When COVID-19 visitor restrictions halted pet therapy sessions at Vancouver’s Mount Saint Joseph Hospital last spring, Stuart Mah and his dog Nugget worked with staff to find a way to give long-term care home residents a virtual window into their world.
Mah rescued his 100-pound Rottweiler-German Shepherd-Labrador-cross from northern B.C. seven years ago, and right away he knew the gentle giant was special.
“Nugget is such a caring and giving dog,” Mah told Global News.
“I wanted to share him with as many people as possible.”
Mah enrolled his canine in pet therapy training with BC Pets and Friends. Once Nugget passed all his exams in 2017, the pair started volunteering with the 100 residents of Mount Saint Joseph Residence.
“He definitely demonstrates that he gives unconditional love and a lot of the residents feel that,” Mah said.
English is not the first language of most of the residents and Mah doesn’t speak Cantonese – but through Nugget, he found a way to connect with them.
“There seems to be a very universal language when it comes to using a dog or Nugget as a conduit to that.”
Mah said he’ll never forget how one resident locked eyes with his dog during a pre-COVID-19 encounter in a private room – and that memory is what motivates him to continue giving back to the community.
“It was almost mesmerizing in terms of how she looked at Nugget,” recalled Mah.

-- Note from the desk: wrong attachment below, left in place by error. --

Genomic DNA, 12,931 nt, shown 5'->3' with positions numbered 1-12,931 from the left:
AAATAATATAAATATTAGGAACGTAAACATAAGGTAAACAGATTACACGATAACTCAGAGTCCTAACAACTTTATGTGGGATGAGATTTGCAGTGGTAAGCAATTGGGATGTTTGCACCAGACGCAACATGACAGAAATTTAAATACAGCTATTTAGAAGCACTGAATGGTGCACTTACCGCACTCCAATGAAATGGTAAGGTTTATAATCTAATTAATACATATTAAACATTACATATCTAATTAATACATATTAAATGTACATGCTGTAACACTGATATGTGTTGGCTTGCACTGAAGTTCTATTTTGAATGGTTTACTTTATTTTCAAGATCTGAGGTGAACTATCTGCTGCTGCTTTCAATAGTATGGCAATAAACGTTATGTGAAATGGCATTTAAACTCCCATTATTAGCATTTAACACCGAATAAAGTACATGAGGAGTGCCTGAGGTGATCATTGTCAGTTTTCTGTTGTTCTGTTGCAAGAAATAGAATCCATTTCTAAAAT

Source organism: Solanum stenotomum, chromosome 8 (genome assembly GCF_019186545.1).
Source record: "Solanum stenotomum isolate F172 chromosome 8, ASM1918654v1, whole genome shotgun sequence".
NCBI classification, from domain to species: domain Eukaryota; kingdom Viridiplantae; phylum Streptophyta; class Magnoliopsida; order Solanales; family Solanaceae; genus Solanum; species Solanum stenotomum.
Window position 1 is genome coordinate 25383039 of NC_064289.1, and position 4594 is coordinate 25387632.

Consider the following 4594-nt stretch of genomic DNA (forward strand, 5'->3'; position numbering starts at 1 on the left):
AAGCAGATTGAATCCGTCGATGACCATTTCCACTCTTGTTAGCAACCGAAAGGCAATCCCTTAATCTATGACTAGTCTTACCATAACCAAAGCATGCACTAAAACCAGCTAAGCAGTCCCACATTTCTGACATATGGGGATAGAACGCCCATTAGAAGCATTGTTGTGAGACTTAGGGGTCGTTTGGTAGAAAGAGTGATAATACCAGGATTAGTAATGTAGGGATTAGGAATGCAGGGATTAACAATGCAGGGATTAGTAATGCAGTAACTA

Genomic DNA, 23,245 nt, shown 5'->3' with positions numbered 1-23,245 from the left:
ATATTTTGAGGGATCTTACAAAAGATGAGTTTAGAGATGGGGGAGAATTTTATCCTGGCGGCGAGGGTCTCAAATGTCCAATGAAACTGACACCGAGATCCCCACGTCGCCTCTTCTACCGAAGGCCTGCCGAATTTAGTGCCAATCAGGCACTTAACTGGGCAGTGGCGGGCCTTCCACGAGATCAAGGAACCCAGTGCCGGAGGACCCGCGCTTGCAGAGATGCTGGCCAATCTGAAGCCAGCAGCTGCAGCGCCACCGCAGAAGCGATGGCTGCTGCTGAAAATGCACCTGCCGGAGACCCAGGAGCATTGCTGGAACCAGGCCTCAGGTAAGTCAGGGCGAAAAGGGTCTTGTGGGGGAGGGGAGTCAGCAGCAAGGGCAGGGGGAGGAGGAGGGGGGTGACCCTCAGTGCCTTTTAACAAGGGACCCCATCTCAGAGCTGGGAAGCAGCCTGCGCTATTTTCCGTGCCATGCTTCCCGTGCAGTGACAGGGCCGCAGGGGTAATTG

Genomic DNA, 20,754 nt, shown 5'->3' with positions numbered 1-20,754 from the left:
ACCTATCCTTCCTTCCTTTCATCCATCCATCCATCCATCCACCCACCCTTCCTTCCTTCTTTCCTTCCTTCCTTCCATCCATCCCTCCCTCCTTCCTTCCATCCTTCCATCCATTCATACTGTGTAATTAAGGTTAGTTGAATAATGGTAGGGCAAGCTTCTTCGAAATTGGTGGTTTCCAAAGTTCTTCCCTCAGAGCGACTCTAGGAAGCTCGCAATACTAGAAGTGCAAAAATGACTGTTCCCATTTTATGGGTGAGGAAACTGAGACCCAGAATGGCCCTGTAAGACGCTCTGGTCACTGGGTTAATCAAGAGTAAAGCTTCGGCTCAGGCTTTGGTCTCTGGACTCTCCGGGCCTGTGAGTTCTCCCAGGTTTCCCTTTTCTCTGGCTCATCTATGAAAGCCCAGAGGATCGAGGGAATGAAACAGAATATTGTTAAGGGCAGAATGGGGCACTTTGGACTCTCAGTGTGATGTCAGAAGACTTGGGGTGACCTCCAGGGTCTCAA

“She would pet Nugget and I can see on her face that she had just beautiful eyes, and all I would see was Nugget staring at her eyes and her staring at Nugget’s eyes – and it’s something that I wish I had a camera.”
When the COVID-19 pandemic cut off these visits, Mah feared that connection would be lost.
Instead, he and hospital staff saw a window of opportunity online.
St. Paul’s Foundation donors helped with the purchase of iPads and Mah and Nugget are now dialling up their elderly fans once a week via FaceTime.
“I’m watching the residents touch the screen as if they’re touching Nugget,” Mah said.
“It just it really warms my heart to see that.”
Mary Gallop, the hospital’s volunteer resources coordinator, said the residents eagerly await what’s become known as “Stuart and Nugget’s Day”.
“You can see the residents smile sometimes, you hear laughter – it’s so heartwarming.”
Both she and Mah know nothing can replace hands-on contact but say a virtual face-to-face is a pretty good second choice.
“Our elders have lost so much,” Gallop told Global News.
“Personal losses, loss of visitation ability with their loved ones, and this just helps really fill that gap.”
Nugget will celebrate his 10th birthday in July, and Mah said he hopes they can resume in-person visits once it’s safe to do so.
For now, the pet therapy team will look forward to seeing their senior friends clap and cheer for them via video every week.
“It’s truly beautiful to see,” Mah said.View link »